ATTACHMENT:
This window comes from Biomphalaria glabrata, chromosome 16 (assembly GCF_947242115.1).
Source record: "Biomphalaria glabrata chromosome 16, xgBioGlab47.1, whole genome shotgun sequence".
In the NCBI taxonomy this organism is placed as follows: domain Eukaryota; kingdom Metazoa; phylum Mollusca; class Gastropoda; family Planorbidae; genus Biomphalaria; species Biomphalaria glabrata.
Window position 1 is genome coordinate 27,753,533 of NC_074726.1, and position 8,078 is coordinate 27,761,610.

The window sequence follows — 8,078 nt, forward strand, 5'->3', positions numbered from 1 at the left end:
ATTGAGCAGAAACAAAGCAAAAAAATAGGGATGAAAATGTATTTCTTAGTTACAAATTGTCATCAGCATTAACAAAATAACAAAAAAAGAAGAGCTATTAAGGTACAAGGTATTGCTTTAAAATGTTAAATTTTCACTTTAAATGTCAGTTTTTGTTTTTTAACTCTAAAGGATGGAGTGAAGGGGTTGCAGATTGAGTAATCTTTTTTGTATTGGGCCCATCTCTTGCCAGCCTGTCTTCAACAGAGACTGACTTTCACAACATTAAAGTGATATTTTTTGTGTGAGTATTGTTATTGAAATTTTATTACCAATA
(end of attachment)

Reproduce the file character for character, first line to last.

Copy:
This window comes from Biomphalaria glabrata, chromosome 16 (assembly GCF_947242115.1).
Source record: "Biomphalaria glabrata chromosome 16, xgBioGlab47.1, whole genome shotgun sequence".
In the NCBI taxonomy this organism is placed as follows: domain Eukaryota; kingdom Metazoa; phylum Mollusca; class Gastropoda; family Planorbidae; genus Biomphalaria; species Biomphalaria glabrata.
Window position 1 is genome coordinate 27,753,533 of NC_074726.1, and position 8,078 is coordinate 27,761,610.

The window sequence follows — 8,078 nt, forward strand, 5'->3', positions numbered from 1 at the left end:
ATTGAGCAGAAACAAAGCAAAAAAATAGGGATGAAAATGTATTTCTTAGTTACAAATTGTCATCAGCATTAACAAAATAACAAAAAAAGAAGAGCTATTAAGGTACAAGGTATTGCTTTAAAATGTTAAATTTTCACTTTAAATGTCAGTTTTTGTTTTTTAACTCTAAAGGATGGAGTGAAGGGGTTGCAGATTGAGTAATCTTTTTTGTATTGGGCCCATCTCTTGCCAGCCTGTCTTCAACAGAGACTGACTTTCACAACATTAAAGTGATATTTTTTGTGTGAGTATTGTTATTGAAATTTTATTACCAATA